If the average person is competent to deal with any question, then the educated man or woman must be more or less a poseur, almost necessarily guilty of the sin of pride. Brownson points out that anyone “who should tell the people that they must take time to study his doctrines, submit to previous discipline, and receive the necessary initiations before undertaking to judge of them would be looked upon as exceedingly arrogant and aristocratic. What right has he to pretend to be wiser than the people?” If it takes effort and long preparation to understand something, that very fact goes against the common—let’s call it the consumerist—grain.

Questions of scholarship and expertise came up as several of us were driving home after last weekend’s Board meeting from Denver. We are a teaching college, and so not all the members of our faculty put a great deal of emphasis on publishing. But for those who do, we wondered, was it better for them to pursue scholarly studies into the more specialized areas of their disciplines, or to put their time into writing more popular works that would reach more people but would not have the same scholarly depth? Obviously both are valuable. My own view is that, without deep study and long thought in one’s discipline, even on things that might never make their way into a lecture or classroom discussion, professors might become repetitious and stale.

But both in that conversation and in Brownson’s essay, the salient point was that the educated have an obligation of service to those who have not been given the leisure of this higher and deeper understanding. Brownson makes a crucial point when he says that we need to distinguish between two understandings of service: 1) “Serve the people by devoting to the amelioration of their condition all your genius, talents, and learning”; and 2) “Serve the people by deferring to them, taking the law from them, and never presuming to contradict them, or in any respect to run counter to their judgments, convictions, or taste.” The latter understanding stems from a kind of democratizing envy, not to say consumerism.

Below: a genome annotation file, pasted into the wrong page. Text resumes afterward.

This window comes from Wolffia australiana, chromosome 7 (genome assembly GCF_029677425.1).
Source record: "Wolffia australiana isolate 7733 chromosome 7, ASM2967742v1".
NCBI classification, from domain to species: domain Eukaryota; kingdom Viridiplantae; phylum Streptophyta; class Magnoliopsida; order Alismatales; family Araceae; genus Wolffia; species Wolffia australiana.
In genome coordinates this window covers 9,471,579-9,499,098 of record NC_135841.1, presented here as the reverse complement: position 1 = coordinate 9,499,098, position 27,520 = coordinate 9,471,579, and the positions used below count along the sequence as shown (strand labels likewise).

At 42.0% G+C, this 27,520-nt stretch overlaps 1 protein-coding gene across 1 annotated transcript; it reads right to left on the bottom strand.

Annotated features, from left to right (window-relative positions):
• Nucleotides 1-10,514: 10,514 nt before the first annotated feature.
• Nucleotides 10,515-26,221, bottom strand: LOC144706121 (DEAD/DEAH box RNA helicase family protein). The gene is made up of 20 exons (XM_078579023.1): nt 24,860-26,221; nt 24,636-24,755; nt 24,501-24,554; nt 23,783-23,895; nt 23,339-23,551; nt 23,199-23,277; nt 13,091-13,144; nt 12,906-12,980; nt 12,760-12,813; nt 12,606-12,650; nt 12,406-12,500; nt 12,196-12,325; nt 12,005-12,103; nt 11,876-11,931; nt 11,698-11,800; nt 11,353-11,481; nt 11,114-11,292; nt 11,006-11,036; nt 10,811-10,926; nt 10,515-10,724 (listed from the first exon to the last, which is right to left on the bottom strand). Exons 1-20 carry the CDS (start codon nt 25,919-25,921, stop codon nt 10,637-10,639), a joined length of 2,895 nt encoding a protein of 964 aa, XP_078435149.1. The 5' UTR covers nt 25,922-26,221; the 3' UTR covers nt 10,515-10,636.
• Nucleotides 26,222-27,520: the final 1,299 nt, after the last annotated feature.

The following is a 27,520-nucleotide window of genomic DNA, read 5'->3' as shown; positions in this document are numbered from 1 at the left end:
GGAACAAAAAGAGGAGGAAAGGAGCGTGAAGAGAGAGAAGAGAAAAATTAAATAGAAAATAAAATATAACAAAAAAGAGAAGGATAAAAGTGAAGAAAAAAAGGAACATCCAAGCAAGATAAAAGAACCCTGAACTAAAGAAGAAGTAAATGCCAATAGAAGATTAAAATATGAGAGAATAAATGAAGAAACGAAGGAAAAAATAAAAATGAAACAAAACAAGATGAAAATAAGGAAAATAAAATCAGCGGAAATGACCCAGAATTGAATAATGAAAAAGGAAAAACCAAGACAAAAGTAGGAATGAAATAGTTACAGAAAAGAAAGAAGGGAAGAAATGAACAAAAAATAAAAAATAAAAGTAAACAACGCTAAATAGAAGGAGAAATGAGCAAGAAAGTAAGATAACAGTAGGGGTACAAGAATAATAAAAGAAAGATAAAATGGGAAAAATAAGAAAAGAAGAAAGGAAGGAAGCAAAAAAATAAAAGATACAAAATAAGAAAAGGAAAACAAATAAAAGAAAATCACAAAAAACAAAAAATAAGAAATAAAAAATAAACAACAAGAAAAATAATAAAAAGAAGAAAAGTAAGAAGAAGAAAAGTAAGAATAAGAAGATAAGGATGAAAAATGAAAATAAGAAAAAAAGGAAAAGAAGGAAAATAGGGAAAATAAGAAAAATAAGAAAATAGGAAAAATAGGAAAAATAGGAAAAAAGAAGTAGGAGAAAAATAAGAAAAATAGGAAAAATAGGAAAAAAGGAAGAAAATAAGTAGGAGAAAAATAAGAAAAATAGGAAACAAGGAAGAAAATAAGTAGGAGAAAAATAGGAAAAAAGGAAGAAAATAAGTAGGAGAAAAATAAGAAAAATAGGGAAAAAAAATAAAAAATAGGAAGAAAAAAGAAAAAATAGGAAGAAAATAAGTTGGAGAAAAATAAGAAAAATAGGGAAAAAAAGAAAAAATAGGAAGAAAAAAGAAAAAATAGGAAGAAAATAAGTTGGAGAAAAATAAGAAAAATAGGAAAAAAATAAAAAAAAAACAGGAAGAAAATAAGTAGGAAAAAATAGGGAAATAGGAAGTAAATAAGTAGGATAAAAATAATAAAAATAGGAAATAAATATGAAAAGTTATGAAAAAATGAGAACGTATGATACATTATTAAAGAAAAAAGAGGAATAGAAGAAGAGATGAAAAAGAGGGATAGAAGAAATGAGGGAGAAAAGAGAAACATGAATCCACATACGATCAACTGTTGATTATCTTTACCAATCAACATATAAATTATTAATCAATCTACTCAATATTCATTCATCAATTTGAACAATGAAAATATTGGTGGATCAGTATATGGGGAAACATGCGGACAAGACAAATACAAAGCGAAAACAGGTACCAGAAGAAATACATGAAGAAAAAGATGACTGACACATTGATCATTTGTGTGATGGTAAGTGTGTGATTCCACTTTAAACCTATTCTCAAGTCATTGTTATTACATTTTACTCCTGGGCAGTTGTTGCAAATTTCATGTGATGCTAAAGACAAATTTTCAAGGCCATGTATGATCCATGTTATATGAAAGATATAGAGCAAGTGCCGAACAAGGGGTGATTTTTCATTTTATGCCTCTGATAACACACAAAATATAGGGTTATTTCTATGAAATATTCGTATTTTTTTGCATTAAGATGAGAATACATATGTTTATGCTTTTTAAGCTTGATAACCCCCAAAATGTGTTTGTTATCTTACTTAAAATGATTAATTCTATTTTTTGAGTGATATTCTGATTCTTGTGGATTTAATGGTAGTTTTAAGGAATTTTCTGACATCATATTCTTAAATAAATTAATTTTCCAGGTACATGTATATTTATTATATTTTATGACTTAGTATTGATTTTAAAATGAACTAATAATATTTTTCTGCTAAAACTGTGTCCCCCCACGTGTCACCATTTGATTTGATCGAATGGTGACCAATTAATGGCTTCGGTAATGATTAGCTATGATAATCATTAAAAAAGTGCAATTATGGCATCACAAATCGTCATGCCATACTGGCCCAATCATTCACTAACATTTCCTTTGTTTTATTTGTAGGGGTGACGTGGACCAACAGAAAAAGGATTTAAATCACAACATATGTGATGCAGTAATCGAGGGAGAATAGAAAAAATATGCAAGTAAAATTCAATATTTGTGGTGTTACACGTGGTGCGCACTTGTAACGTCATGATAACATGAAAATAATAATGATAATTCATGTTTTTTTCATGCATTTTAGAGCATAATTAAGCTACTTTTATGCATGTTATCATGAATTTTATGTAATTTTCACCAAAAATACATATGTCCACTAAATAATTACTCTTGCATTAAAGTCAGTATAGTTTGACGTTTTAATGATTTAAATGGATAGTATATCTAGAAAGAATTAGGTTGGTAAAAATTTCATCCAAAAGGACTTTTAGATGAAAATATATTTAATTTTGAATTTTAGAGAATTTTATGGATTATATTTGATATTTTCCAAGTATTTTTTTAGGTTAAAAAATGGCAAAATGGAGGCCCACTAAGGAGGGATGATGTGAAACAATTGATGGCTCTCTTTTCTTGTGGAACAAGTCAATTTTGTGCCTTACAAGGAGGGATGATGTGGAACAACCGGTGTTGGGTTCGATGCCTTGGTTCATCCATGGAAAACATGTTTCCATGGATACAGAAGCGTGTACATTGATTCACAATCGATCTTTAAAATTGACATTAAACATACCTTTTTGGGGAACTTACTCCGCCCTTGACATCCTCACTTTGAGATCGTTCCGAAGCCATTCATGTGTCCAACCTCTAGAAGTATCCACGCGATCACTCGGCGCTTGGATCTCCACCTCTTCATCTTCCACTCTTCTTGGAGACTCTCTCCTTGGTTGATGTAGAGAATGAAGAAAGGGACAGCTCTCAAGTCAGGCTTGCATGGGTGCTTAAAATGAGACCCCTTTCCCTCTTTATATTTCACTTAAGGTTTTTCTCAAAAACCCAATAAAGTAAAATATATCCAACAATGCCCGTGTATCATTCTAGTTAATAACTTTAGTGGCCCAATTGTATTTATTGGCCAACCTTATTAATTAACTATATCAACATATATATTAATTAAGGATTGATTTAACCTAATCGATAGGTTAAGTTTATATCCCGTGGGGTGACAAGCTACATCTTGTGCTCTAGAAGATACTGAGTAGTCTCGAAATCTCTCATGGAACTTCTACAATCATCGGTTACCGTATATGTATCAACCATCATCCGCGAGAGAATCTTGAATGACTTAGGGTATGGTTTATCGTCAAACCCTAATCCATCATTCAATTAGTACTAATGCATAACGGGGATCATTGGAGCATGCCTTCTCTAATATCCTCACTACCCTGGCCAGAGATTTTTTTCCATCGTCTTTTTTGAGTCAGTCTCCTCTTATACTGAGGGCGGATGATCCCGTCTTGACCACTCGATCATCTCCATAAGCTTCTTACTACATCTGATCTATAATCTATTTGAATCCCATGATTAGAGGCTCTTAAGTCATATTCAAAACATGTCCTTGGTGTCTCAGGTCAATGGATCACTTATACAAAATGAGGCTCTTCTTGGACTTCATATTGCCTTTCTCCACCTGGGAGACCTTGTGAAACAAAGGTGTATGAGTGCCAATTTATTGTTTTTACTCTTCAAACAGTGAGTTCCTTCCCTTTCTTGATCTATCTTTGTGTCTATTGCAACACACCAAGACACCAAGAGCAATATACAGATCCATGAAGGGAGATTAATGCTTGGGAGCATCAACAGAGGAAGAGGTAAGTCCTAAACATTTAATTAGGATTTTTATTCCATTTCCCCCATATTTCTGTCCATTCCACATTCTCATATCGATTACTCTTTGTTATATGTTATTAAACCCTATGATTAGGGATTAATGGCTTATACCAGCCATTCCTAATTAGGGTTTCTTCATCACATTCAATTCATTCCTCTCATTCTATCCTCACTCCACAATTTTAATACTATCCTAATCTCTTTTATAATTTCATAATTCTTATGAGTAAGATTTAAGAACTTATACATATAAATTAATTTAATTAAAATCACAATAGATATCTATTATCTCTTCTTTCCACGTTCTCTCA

The whole point of an education like ours is to turn the resources of the tradition into the first and higher kind of service, which has always been respected and sought. This intellectual superiority, borne with grace, is the hallmark of the great man, and Brownson rightly argues that the people always revere “Washingtons, Jeffersons, Adamses, Hamiltons, Websters, Calhouns”—later, he would have added Lincoln, then unknown—because the people “are wiser and juster than they who profess to speak in their name. They crave the great man, and rejoice when they find one whom they may trust and reverence.” An education like ours looks to greatness of service as its aim. The more truth it uncovers, the more capable our graduates will be of true leadership in these times that need an uncommon wisdom.

Republished with gracious permission from the Wyoming Catholic College Weekly Bulletin (September 2018).

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*A copy of Brownson’s essay can be read here